FOR IMMEDIATE RELEASE
The House of Representatives today gave final approval to the American Innovation and Competitive Act. The Senate passed it last week. Following is a statement by Association of American Universities President Mary Sue Coleman on the legislation.
With two outs in the bottom of the ninth inning, Congress has come through and passed the American Innovation and Competitiveness Act. We applaud this bipartisan action. This was a case in which a legislative process that carefully balanced competing interests and took into account the input provided by the university community was rewarded with enactment of good legislation.
The bill reaffirms the National Science Foundation’s (NSF) continued use of the merit-based peer review process, the gold standard for evaluating scientific proposals. It also recognizes the work done by NSF to improve its transparency and accountability process and to communicate to the public why research grants are in the national interest.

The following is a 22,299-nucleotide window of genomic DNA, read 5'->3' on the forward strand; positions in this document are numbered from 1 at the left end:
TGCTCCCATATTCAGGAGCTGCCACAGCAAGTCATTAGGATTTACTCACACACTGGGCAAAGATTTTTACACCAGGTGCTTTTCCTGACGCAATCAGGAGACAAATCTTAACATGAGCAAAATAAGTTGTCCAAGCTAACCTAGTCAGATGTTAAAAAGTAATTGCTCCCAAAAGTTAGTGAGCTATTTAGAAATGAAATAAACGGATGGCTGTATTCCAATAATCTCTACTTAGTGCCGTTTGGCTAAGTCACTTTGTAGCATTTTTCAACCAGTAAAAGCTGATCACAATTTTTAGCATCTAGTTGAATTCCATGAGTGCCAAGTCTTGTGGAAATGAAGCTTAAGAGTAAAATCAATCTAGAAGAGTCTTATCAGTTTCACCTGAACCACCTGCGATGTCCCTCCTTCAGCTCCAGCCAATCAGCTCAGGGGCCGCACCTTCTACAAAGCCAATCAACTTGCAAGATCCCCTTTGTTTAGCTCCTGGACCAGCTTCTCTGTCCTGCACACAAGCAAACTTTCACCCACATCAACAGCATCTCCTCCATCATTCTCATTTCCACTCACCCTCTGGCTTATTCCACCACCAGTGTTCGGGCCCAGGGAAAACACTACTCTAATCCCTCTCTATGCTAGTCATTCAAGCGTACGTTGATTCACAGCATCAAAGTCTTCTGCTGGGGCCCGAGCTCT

The bill will also lead to establishment of an interagency working group to examine ways to reduce the administrative burden on universities and researchers. That burden takes time and resources that could be used for conducting research. We believe this could help lead to a more efficient and effective federal research enterprise.
Finally, the legislation will boost commercialization of university discoveries and also contains a small but important change to NSF’s broader-impacts criterion for grant approval that will aid AAU’s initiative to improve the quality of undergraduate STEM instruction.
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Founded in 1900, the Association of American Universities comprises 62 distinguished institutions that continually advance society through education, research and discovery. Our universities earn the majority of competitively awarded federal funding for academic research, are improving human life and wellbeing through research and are educating tomorrow’s visionary leaders and global citizens. AAU members collectively help shape policy for higher education, science and innovation; promote best practices in undergraduate and graduate education; and strengthen the contributions of research universities to society.